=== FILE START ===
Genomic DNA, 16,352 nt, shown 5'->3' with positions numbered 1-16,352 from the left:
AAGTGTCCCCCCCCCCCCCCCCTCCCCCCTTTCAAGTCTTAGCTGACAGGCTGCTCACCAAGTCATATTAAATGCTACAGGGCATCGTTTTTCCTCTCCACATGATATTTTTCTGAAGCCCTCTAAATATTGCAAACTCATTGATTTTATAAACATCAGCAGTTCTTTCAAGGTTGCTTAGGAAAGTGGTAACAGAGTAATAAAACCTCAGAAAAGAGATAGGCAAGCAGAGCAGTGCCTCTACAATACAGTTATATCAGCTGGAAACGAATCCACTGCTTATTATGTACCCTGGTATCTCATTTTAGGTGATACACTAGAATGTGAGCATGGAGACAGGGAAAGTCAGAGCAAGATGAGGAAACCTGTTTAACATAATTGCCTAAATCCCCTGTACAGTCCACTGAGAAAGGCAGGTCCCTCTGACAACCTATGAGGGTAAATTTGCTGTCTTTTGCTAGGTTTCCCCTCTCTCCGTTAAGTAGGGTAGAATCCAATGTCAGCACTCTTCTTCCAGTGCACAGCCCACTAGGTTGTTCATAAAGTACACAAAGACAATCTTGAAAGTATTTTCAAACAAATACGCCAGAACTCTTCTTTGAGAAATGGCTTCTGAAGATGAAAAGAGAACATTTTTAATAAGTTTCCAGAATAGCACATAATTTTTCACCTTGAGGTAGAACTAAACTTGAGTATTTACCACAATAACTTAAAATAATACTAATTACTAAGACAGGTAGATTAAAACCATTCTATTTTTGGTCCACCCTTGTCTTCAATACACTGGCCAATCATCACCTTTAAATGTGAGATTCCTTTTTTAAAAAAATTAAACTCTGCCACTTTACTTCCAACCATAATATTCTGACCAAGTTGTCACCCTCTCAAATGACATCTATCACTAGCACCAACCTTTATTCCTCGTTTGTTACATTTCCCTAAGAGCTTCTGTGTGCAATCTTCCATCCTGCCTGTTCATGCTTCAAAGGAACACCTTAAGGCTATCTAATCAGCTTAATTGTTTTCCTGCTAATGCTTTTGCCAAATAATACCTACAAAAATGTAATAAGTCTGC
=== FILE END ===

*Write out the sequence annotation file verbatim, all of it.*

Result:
Genomic DNA, 16,352 nt, shown 5'->3' with positions numbered 1-16,352 from the left:
AAGTGTCCCCCCCCCCCCCCCCTCCCCCCTTTCAAGTCTTAGCTGACAGGCTGCTCACCAAGTCATATTAAATGCTACAGGGCATCGTTTTTCCTCTCCACATGATATTTTTCTGAAGCCCTCTAAATATTGCAAACTCATTGATTTTATAAACATCAGCAGTTCTTTCAAGGTTGCTTAGGAAAGTGGTAACAGAGTAATAAAACCTCAGAAAAGAGATAGGCAAGCAGAGCAGTGCCTCTACAATACAGTTATATCAGCTGGAAACGAATCCACTGCTTATTATGTACCCTGGTATCTCATTTTAGGTGATACACTAGAATGTGAGCATGGAGACAGGGAAAGTCAGAGCAAGATGAGGAAACCTGTTTAACATAATTGCCTAAATCCCCTGTACAGTCCACTGAGAAAGGCAGGTCCCTCTGACAACCTATGAGGGTAAATTTGCTGTCTTTTGCTAGGTTTCCCCTCTCTCCGTTAAGTAGGGTAGAATCCAATGTCAGCACTCTTCTTCCAGTGCACAGCCCACTAGGTTGTTCATAAAGTACACAAAGACAATCTTGAAAGTATTTTCAAACAAATACGCCAGAACTCTTCTTTGAGAAATGGCTTCTGAAGATGAAAAGAGAACATTTTTAATAAGTTTCCAGAATAGCACATAATTTTTCACCTTGAGGTAGAACTAAACTTGAGTATTTACCACAATAACTTAAAATAATACTAATTACTAAGACAGGTAGATTAAAACCATTCTATTTTTGGTCCACCCTTGTCTTCAATACACTGGCCAATCATCACCTTTAAATGTGAGATTCCTTTTTTAAAAAAATTAAACTCTGCCACTTTACTTCCAACCATAATATTCTGACCAAGTTGTCACCCTCTCAAATGACATCTATCACTAGCACCAACCTTTATTCCTCGTTTGTTACATTTCCCTAAGAGCTTCTGTGTGCAATCTTCCATCCTGCCTGTTCATGCTTCAAAGGAACACCTTAAGGCTATCTAATCAGCTTAATTGTTTTCCTGCTAATGCTTTTGCCAAATAATACCTACAAAAATGTAATAAGTCTGC